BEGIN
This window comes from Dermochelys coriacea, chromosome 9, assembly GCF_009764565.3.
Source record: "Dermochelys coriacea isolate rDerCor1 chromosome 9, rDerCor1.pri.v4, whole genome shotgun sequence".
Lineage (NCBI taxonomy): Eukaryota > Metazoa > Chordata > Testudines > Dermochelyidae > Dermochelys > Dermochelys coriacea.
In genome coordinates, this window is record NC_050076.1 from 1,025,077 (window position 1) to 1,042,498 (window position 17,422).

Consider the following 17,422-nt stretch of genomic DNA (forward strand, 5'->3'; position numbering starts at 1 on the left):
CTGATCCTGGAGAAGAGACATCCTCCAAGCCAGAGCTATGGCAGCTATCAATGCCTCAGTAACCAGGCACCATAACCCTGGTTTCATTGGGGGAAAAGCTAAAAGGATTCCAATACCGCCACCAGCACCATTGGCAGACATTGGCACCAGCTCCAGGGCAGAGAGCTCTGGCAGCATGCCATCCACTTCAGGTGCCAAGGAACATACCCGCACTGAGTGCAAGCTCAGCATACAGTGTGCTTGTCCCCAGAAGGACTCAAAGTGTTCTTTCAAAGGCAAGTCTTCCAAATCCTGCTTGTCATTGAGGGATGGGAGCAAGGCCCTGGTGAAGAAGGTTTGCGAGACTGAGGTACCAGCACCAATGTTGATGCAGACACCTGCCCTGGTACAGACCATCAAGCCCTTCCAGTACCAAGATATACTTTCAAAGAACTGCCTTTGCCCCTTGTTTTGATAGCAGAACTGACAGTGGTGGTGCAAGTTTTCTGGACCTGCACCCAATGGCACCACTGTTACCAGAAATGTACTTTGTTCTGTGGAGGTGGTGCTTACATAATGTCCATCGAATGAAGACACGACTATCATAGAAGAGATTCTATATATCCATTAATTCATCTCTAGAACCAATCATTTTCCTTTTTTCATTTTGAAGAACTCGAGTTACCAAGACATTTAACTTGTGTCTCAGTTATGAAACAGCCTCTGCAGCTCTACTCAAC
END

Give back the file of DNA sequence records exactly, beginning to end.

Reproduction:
This window comes from Dermochelys coriacea, chromosome 9, assembly GCF_009764565.3.
Source record: "Dermochelys coriacea isolate rDerCor1 chromosome 9, rDerCor1.pri.v4, whole genome shotgun sequence".
Lineage (NCBI taxonomy): Eukaryota > Metazoa > Chordata > Testudines > Dermochelyidae > Dermochelys > Dermochelys coriacea.
In genome coordinates, this window is record NC_050076.1 from 1,025,077 (window position 1) to 1,042,498 (window position 17,422).

Consider the following 17,422-nt stretch of genomic DNA (forward strand, 5'->3'; position numbering starts at 1 on the left):
CTGATCCTGGAGAAGAGACATCCTCCAAGCCAGAGCTATGGCAGCTATCAATGCCTCAGTAACCAGGCACCATAACCCTGGTTTCATTGGGGGAAAAGCTAAAAGGATTCCAATACCGCCACCAGCACCATTGGCAGACATTGGCACCAGCTCCAGGGCAGAGAGCTCTGGCAGCATGCCATCCACTTCAGGTGCCAAGGAACATACCCGCACTGAGTGCAAGCTCAGCATACAGTGTGCTTGTCCCCAGAAGGACTCAAAGTGTTCTTTCAAAGGCAAGTCTTCCAAATCCTGCTTGTCATTGAGGGATGGGAGCAAGGCCCTGGTGAAGAAGGTTTGCGAGACTGAGGTACCAGCACCAATGTTGATGCAGACACCTGCCCTGGTACAGACCATCAAGCCCTTCCAGTACCAAGATATACTTTCAAAGAACTGCCTTTGCCCCTTGTTTTGATAGCAGAACTGACAGTGGTGGTGCAAGTTTTCTGGACCTGCACCCAATGGCACCACTGTTACCAGAAATGTACTTTGTTCTGTGGAGGTGGTGCTTACATAATGTCCATCGAATGAAGACACGACTATCATAGAAGAGATTCTATATATCCATTAATTCATCTCTAGAACCAATCATTTTCCTTTTTTCATTTTGAAGAACTCGAGTTACCAAGACATTTAACTTGTGTCTCAGTTATGAAACAGCCTCTGCAGCTCTACTCAAC